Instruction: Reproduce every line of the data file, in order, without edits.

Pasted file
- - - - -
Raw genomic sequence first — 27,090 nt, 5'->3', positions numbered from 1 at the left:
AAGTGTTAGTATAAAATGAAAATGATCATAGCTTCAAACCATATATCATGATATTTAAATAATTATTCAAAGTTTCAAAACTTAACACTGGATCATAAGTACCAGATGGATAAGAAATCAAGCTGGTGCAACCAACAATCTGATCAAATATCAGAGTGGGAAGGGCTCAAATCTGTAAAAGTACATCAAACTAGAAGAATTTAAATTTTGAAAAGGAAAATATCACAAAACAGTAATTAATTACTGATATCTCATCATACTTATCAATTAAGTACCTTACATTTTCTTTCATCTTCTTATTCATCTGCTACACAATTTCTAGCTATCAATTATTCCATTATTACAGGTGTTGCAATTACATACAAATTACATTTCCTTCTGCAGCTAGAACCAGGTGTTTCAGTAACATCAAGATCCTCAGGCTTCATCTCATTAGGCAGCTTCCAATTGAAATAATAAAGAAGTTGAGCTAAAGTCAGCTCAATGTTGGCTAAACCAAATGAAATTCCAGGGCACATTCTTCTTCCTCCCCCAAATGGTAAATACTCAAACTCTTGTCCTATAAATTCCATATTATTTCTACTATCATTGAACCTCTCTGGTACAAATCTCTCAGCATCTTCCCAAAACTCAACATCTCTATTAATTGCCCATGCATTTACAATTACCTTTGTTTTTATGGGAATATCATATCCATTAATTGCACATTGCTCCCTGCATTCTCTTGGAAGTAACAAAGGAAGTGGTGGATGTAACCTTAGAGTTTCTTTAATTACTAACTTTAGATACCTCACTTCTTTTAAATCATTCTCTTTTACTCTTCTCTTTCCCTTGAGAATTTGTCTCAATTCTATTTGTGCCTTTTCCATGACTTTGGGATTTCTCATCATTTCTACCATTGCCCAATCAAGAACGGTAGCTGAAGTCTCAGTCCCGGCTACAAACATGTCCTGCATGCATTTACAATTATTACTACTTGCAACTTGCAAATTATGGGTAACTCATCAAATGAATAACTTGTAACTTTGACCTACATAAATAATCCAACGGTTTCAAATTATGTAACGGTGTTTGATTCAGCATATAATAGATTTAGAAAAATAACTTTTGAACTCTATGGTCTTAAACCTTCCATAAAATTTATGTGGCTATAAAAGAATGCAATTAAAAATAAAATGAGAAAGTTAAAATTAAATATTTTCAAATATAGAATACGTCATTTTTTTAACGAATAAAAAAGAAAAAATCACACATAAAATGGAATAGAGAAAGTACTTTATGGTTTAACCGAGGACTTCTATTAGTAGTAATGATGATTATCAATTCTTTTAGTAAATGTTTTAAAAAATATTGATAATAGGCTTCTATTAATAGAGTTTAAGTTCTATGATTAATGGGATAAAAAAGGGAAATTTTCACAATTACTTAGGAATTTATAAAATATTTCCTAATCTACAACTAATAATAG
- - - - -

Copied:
Raw genomic sequence first — 27,090 nt, 5'->3', positions numbered from 1 at the left:
AAGTGTTAGTATAAAATGAAAATGATCATAGCTTCAAACCATATATCATGATATTTAAATAATTATTCAAAGTTTCAAAACTTAACACTGGATCATAAGTACCAGATGGATAAGAAATCAAGCTGGTGCAACCAACAATCTGATCAAATATCAGAGTGGGAAGGGCTCAAATCTGTAAAAGTACATCAAACTAGAAGAATTTAAATTTTGAAAAGGAAAATATCACAAAACAGTAATTAATTACTGATATCTCATCATACTTATCAATTAAGTACCTTACATTTTCTTTCATCTTCTTATTCATCTGCTACACAATTTCTAGCTATCAATTATTCCATTATTACAGGTGTTGCAATTACATACAAATTACATTTCCTTCTGCAGCTAGAACCAGGTGTTTCAGTAACATCAAGATCCTCAGGCTTCATCTCATTAGGCAGCTTCCAATTGAAATAATAAAGAAGTTGAGCTAAAGTCAGCTCAATGTTGGCTAAACCAAATGAAATTCCAGGGCACATTCTTCTTCCTCCCCCAAATGGTAAATACTCAAACTCTTGTCCTATAAATTCCATATTATTTCTACTATCATTGAACCTCTCTGGTACAAATCTCTCAGCATCTTCCCAAAACTCAACATCTCTATTAATTGCCCATGCATTTACAATTACCTTTGTTTTTATGGGAATATCATATCCATTAATTGCACATTGCTCCCTGCATTCTCTTGGAAGTAACAAAGGAAGTGGTGGATGTAACCTTAGAGTTTCTTTAATTACTAACTTTAGATACCTCACTTCTTTTAAATCATTCTCTTTTACTCTTCTCTTTCCCTTGAGAATTTGTCTCAATTCTATTTGTGCCTTTTCCATGACTTTGGGATTTCTCATCATTTCTACCATTGCCCAATCAAGAACGGTAGCTGAAGTCTCAGTCCCGGCTACAAACATGTCCTGCATGCATTTACAATTATTACTACTTGCAACTTGCAAATTATGGGTAACTCATCAAATGAATAACTTGTAACTTTGACCTACATAAATAATCCAACGGTTTCAAATTATGTAACGGTGTTTGATTCAGCATATAATAGATTTAGAAAAATAACTTTTGAACTCTATGGTCTTAAACCTTCCATAAAATTTATGTGGCTATAAAAGAATGCAATTAAAAATAAAATGAGAAAGTTAAAATTAAATATTTTCAAATATAGAATACGTCATTTTTTTAACGAATAAAAAAGAAAAAATCACACATAAAATGGAATAGAGAAAGTACTTTATGGTTTAACCGAGGACTTCTATTAGTAGTAATGATGATTATCAATTCTTTTAGTAAATGTTTTAAAAAATATTGATAATAGGCTTCTATTAATAGAGTTTAAGTTCTATGATTAATGGGATAAAAAAGGGAAATTTTCACAATTACTTAGGAATTTATAAAATATTTCCTAATCTACAACTAATAATAG